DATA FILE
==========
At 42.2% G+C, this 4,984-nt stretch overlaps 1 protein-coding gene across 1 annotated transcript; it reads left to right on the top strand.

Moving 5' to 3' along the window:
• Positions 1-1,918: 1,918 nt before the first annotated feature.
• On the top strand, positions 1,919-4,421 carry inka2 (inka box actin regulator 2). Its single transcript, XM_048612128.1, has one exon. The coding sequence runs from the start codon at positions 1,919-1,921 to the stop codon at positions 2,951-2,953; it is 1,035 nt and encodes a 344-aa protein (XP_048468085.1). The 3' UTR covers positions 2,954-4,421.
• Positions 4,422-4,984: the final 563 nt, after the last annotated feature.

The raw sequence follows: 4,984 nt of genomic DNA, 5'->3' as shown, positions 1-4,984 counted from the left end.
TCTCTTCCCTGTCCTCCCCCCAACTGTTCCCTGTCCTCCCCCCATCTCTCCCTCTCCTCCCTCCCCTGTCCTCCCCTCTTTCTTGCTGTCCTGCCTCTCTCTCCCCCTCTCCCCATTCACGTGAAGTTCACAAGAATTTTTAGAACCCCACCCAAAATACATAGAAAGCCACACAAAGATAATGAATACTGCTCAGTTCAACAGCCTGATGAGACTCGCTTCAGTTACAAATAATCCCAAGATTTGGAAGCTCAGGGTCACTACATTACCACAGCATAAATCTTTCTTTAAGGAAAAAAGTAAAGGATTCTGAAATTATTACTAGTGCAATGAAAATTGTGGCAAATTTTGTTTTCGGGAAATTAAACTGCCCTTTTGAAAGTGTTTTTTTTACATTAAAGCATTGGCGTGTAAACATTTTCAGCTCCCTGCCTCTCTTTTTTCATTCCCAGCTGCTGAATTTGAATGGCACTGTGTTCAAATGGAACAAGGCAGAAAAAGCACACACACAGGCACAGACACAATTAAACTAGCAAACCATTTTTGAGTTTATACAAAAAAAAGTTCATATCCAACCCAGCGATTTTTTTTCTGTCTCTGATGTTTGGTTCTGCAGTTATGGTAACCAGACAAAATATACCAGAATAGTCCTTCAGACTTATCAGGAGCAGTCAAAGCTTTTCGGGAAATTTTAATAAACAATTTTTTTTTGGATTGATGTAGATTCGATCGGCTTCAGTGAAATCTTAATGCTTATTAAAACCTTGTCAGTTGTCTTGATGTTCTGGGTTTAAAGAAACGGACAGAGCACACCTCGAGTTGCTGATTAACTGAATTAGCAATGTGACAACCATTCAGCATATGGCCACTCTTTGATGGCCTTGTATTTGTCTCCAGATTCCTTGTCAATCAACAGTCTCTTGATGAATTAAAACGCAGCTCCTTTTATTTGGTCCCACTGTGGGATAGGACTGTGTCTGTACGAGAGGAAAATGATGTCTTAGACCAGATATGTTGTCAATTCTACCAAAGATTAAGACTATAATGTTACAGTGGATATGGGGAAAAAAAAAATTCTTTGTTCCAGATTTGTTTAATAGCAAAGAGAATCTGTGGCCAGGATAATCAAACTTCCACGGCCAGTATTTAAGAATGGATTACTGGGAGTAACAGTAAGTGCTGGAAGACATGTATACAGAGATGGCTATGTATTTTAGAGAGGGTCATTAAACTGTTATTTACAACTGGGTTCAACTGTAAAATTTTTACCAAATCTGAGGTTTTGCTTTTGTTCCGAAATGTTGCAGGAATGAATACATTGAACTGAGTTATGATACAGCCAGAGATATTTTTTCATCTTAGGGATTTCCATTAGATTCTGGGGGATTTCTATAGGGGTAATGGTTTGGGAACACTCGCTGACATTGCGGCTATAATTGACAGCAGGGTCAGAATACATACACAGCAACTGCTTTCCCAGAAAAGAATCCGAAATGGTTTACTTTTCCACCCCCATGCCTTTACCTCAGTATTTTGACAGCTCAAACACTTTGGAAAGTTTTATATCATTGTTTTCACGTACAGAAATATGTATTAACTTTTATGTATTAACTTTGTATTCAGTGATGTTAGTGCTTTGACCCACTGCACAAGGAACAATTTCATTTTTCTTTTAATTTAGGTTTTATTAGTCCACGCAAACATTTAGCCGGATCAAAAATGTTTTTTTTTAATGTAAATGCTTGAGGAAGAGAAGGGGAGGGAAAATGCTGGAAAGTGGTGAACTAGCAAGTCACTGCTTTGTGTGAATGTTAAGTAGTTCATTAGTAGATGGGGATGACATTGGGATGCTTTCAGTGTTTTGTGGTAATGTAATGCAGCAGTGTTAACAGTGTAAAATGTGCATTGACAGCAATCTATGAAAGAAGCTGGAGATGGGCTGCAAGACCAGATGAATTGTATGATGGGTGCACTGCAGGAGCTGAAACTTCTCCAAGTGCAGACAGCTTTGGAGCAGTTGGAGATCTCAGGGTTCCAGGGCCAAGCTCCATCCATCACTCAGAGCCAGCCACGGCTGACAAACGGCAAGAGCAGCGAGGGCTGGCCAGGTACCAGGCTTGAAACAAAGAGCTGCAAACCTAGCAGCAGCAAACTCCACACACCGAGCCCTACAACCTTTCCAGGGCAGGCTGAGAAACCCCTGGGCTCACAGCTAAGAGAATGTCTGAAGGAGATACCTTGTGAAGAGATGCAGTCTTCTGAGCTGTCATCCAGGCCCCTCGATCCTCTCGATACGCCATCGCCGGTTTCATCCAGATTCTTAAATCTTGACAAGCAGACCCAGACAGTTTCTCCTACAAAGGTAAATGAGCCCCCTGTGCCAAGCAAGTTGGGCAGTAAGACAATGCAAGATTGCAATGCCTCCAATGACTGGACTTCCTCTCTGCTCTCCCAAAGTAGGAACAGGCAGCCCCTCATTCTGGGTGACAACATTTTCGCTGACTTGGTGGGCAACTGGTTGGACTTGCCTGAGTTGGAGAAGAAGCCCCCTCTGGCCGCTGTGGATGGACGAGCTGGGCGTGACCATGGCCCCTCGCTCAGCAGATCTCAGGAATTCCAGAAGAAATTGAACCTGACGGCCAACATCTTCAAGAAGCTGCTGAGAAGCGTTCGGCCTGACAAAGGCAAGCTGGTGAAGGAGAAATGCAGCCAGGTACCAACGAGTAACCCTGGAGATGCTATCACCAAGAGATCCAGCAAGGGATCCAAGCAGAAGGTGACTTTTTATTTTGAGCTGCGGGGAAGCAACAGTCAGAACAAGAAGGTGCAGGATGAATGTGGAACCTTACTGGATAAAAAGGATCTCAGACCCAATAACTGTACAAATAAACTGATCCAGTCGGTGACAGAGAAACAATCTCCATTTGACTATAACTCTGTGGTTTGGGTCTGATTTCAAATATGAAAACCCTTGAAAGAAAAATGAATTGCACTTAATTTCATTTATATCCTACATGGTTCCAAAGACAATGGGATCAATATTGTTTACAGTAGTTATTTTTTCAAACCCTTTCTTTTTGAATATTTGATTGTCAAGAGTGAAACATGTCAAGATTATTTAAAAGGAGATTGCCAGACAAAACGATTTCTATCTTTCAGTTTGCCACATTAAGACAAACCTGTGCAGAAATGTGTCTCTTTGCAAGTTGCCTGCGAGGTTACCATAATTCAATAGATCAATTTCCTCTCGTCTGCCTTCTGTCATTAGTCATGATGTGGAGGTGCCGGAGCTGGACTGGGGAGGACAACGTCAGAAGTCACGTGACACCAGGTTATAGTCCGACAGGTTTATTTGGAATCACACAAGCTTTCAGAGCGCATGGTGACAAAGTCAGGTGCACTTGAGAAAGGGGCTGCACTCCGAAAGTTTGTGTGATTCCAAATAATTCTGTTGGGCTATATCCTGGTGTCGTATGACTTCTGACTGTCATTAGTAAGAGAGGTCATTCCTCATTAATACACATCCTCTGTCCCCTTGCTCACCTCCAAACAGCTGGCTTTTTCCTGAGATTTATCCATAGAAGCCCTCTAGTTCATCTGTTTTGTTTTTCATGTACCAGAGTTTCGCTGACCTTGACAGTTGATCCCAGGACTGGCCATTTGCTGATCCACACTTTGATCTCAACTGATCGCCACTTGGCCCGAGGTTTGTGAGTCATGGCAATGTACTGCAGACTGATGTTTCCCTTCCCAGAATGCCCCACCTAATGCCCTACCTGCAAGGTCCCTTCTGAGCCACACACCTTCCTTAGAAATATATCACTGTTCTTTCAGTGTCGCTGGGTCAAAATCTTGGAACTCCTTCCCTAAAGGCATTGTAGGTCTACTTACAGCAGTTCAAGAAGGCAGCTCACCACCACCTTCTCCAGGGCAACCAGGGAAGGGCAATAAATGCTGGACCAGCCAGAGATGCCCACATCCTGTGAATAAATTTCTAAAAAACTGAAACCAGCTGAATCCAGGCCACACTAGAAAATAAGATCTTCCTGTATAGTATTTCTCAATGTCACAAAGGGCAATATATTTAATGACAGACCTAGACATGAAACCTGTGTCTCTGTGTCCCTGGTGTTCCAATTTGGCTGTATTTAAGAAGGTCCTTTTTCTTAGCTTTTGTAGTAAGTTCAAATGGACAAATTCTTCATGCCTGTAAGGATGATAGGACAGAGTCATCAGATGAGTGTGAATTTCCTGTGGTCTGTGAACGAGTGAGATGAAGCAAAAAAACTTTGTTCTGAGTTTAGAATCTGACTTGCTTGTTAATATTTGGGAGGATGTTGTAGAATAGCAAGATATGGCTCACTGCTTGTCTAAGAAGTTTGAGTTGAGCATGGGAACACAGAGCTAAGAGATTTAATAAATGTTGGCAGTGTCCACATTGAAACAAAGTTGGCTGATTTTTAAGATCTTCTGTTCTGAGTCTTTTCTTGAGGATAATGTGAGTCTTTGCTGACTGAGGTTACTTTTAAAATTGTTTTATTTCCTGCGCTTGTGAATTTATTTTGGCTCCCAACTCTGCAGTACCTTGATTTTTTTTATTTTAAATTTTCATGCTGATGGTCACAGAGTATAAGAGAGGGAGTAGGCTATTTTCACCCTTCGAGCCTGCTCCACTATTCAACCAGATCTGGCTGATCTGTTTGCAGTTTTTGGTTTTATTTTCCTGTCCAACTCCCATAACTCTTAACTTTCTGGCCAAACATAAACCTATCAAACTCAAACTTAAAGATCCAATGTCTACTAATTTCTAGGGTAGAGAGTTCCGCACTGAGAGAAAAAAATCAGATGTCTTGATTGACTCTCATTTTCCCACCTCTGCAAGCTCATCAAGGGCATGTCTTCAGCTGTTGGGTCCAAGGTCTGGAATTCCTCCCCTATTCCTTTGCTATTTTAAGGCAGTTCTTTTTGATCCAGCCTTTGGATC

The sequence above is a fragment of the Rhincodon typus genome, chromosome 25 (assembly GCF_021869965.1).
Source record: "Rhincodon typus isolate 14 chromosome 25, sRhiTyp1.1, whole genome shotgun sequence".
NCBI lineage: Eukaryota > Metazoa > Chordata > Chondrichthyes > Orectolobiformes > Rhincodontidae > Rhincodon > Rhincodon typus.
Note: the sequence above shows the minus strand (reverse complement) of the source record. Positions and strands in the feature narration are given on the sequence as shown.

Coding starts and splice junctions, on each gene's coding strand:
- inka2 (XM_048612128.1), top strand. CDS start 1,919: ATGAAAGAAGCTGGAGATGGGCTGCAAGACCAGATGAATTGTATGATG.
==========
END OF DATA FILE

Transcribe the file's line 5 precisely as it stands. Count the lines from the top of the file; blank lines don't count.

• Positions 4,422-4,984: the final 563 nt, after the last annotated feature.